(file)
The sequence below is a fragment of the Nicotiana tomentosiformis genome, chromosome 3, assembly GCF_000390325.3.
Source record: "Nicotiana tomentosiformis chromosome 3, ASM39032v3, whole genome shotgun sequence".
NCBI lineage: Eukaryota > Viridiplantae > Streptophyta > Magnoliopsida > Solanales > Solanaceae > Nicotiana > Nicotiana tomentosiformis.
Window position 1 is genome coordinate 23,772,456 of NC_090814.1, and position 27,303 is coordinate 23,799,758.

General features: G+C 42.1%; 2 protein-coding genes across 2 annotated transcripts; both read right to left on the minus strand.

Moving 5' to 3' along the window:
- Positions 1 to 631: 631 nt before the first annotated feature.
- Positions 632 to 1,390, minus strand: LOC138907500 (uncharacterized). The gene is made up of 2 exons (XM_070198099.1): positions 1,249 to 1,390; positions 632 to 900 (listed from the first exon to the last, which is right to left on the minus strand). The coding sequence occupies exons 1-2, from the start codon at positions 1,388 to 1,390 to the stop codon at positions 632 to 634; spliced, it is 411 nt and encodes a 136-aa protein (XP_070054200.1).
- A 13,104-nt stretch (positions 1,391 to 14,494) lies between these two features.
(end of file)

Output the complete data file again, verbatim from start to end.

The sequence below is a fragment of the Nicotiana tomentosiformis genome, chromosome 3, assembly GCF_000390325.3.
Source record: "Nicotiana tomentosiformis chromosome 3, ASM39032v3, whole genome shotgun sequence".
NCBI lineage: Eukaryota > Viridiplantae > Streptophyta > Magnoliopsida > Solanales > Solanaceae > Nicotiana > Nicotiana tomentosiformis.
Window position 1 is genome coordinate 23,772,456 of NC_090814.1, and position 27,303 is coordinate 23,799,758.

General features: G+C 42.1%; 2 protein-coding genes across 2 annotated transcripts; both read right to left on the minus strand.

Moving 5' to 3' along the window:
- Positions 1 to 631: 631 nt before the first annotated feature.
- Positions 632 to 1,390, minus strand: LOC138907500 (uncharacterized). The gene is made up of 2 exons (XM_070198099.1): positions 1,249 to 1,390; positions 632 to 900 (listed from the first exon to the last, which is right to left on the minus strand). The coding sequence occupies exons 1-2, from the start codon at positions 1,388 to 1,390 to the stop codon at positions 632 to 634; spliced, it is 411 nt and encodes a 136-aa protein (XP_070054200.1).
- A 13,104-nt stretch (positions 1,391 to 14,494) lies between these two features.